Nonfiction > Henry Craik, ed. > English Prose > Vol. III. Seventeenth Century
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Henry Craik, ed.  English Prose.  1916.
Vol. III. Seventeenth Century
 
Discarded Service
By Henry St. John, Viscount Bolingbroke (1678–1751)
 
From Letter to Sir W. Windham

THE THURSDAY following the Duke of Ormond came to see me, and after the compliment of telling me, that he believed that I should be surprised at the message he brought, he put into my hands a note to himself, and a little scrip of paper directed to me, and drawn in the style of justice of peace’s warrant. They were both in the Chevalier’s handwriting, and they were dated on the Tuesday, in order to make me believe that they had been writ on the road, and sent back to the Duke: his grace dropped in our conversation, with great dexterity, all the insinuations proper to confirm me in this opinion. I knew at this time his master was not gone; so that he gave me two very risible scenes, which are frequently to be met with when some people meddle in business; I mean that of seeing a man labor with a great deal of awkward artifice to make a secret of a nothing, and that of seeing yourself taken for a bubble when you know as much of the matter, as he who thinks that he imposes on you.
  1
  I cannot recollect precisely the terms of the two papers. I remember that the kingly laconic style of one of them, and the expression of having no further occasion for my service, made me smile. The other was an order to give up the papers in my office; all which might have been contained in a letter-case of a moderate size. I gave the Duke the seals, and some papers which I could readily come at. Some others, and indeed all such as I had not destroyed, I sent afterwards to the Chevalier: and I took care to convey to him, by a safe hand, several of his letters, which it would have been very improper the Duke should have seen. I am surprised that he did not reflect on the consequence of my obeying his order literally. It depended on me to have shown his general what an opinion the Chevalier had of his capacity. I scorned the trick; and would not appear piqued, when I was far from being angry. As I gave up, without scruple, all the papers which remained in my hands, because I was determined never to make use of them; so I confess to you, that I took a sort of pride in never asking for those of mine which were in the Pretender’s hands: I contented myself with making the Duke understand how little need there was to get rid of a man in this manner, who had made the bargain which I had done at my engagement; and with taking this first opportunity to declare, that I would never more have to do with the Pretender, or his cause.  2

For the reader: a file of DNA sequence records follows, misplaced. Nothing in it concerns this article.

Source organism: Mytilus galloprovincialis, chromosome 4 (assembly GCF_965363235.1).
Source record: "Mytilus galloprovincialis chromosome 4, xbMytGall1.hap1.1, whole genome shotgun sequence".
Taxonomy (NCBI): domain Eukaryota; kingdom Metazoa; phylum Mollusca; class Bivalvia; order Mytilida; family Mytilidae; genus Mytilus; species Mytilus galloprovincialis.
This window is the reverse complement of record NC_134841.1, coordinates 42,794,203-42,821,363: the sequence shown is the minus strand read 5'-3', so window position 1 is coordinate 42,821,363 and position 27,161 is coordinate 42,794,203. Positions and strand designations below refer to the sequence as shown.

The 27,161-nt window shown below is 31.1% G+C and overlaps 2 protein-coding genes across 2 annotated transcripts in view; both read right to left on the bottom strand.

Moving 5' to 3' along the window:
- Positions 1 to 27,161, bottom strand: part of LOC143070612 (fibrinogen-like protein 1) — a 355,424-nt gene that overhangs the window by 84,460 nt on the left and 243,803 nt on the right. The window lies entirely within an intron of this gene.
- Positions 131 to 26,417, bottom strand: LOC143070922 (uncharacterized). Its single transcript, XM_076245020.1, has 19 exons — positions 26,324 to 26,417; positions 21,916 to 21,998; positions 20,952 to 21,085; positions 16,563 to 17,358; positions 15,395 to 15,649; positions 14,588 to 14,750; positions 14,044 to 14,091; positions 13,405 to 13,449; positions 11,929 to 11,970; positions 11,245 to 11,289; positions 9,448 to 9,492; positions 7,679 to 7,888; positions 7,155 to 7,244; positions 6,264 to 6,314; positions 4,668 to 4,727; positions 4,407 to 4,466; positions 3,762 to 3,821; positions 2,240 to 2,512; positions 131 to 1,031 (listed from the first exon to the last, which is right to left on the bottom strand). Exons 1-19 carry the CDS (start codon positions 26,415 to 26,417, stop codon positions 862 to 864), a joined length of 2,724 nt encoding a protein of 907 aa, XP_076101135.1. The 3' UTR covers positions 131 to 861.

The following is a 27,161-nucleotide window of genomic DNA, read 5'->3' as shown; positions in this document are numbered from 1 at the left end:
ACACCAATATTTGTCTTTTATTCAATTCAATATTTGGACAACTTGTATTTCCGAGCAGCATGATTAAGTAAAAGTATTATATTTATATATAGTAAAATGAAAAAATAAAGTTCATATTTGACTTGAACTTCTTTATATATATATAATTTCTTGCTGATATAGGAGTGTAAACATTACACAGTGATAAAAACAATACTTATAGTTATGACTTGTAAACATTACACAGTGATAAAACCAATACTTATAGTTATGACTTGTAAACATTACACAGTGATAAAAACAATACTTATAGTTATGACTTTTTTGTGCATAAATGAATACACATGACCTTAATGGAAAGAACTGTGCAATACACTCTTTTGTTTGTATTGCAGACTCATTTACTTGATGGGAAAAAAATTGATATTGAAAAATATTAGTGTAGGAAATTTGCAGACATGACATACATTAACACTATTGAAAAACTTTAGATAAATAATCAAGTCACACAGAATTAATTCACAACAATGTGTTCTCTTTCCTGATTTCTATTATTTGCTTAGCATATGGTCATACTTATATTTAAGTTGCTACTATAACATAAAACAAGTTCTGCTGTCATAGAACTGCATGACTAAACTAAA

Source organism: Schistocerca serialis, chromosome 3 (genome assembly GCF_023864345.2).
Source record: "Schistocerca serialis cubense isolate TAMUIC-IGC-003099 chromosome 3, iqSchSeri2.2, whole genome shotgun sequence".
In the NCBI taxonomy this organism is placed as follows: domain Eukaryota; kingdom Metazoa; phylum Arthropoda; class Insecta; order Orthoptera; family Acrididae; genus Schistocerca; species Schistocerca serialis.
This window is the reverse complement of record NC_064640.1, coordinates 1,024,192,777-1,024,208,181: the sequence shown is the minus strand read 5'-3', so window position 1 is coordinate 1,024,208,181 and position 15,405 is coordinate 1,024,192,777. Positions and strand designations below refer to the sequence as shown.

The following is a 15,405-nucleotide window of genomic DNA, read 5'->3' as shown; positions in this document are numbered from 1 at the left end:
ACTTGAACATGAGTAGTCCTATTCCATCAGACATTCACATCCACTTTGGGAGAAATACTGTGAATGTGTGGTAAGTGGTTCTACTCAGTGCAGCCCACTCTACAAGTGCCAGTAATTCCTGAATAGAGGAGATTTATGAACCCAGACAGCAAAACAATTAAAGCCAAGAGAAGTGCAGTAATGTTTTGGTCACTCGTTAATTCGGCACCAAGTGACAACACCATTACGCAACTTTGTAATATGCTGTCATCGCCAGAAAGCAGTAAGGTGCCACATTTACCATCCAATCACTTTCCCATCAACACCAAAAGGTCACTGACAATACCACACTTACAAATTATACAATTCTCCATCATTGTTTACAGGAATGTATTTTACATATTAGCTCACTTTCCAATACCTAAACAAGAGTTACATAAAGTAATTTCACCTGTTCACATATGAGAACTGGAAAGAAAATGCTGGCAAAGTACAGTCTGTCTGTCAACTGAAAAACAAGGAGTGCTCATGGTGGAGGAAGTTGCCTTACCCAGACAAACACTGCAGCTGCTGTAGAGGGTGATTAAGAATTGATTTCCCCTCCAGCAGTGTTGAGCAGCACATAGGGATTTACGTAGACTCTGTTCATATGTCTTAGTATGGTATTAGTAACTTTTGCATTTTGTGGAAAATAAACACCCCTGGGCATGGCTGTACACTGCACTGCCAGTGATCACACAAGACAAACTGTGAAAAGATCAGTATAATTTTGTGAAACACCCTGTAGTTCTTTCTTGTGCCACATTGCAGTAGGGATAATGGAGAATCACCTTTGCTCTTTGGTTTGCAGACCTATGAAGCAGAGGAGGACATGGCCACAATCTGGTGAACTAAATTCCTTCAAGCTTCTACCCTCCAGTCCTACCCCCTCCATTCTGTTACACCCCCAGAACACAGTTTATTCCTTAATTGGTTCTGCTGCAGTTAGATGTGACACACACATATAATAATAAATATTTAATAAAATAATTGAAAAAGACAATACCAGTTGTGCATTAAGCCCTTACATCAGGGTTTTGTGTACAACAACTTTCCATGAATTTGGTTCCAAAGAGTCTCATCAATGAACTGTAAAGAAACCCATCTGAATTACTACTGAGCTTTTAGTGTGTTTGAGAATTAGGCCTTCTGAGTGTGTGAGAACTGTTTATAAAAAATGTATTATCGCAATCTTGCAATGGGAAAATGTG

That I might avoid being questioned and quoted in the most curious and the most babbling town in the world, I related what had passed to three or four of my friends, and hardly stirred abroad, during a fortnight, out of a little lodging which very few people knew of. At the end of this term the Marshal of Berwick came to see me, and asked me what I meant, to confine myself to my chamber, when my name was trumpeted about in all the companies of Paris, and the most infamous stories were spread concerning me. This was the first notice I had, and it was soon followed by others. I appeared immediately in the world, and found there was hardly a scurrilous tongue which had not been let loose on my subject; and that those persons, whom the Duke of Ormond and the Earl of Mar must influence, or might influence, were the loudest in defaming me.  3
  Particular instances wherein I had failed were cited; and, as it was the fashion for every Jacobite to affect being in the secret, you might have found a multitude of vouchers to facts, which, if they had been true, could in the nature of them be known to very few persons.  4
  This method, of beating down the reputation of a man by noise and impudence, imposed on the world at first, convinced people who were not acquainted with me, and staggered even my friends. But it ceased in a few days to have any effect against me. The malice was too gross to pass upon reflection. These stories died away almost as fast as they were published, for this very reason, because they were particular.  5
 
 
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